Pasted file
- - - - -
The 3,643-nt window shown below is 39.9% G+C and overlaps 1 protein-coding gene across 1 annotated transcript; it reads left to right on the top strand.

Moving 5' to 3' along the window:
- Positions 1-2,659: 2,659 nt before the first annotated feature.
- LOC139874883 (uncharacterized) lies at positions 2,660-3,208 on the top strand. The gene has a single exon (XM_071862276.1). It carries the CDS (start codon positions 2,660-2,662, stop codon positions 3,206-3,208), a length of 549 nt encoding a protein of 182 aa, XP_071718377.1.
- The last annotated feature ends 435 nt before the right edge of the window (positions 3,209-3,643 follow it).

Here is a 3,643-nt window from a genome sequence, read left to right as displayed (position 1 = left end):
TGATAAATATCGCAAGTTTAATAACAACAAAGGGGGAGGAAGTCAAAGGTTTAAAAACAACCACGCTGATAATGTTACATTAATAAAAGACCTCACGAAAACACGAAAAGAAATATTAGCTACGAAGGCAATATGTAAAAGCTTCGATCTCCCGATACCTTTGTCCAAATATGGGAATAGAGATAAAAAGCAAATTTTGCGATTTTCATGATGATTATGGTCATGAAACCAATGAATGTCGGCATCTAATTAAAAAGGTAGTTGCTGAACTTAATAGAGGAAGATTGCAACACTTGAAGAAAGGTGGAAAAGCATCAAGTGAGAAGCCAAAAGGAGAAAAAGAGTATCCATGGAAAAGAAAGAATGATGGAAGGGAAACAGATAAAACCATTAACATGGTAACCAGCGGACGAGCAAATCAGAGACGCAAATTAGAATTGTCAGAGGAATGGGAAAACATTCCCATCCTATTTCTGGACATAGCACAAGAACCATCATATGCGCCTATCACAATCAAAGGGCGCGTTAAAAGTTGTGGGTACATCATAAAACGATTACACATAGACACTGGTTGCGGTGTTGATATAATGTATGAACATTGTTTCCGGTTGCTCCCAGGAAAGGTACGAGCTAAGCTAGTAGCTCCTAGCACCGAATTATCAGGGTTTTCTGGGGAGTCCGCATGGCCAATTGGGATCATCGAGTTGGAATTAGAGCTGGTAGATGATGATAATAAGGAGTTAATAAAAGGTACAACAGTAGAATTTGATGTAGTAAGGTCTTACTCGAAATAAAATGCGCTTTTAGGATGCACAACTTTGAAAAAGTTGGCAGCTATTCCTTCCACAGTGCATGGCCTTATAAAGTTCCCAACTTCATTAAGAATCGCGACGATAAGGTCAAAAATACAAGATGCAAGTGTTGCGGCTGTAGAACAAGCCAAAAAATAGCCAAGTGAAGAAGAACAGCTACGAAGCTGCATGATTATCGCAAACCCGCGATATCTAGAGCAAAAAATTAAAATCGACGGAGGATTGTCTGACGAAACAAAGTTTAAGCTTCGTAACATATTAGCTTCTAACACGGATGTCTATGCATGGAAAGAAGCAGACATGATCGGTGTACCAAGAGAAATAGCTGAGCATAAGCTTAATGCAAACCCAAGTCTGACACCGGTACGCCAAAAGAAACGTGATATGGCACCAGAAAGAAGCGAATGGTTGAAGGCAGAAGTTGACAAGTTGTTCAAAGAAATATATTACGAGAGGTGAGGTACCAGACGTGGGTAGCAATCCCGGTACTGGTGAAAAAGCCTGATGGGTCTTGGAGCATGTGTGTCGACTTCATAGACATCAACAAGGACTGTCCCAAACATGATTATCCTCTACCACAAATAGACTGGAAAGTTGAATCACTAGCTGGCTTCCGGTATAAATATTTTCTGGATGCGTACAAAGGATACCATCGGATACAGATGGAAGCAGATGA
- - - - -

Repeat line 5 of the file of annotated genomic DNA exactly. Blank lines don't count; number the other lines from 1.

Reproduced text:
- The last annotated feature ends 435 nt before the right edge of the window (positions 3,209-3,643 follow it).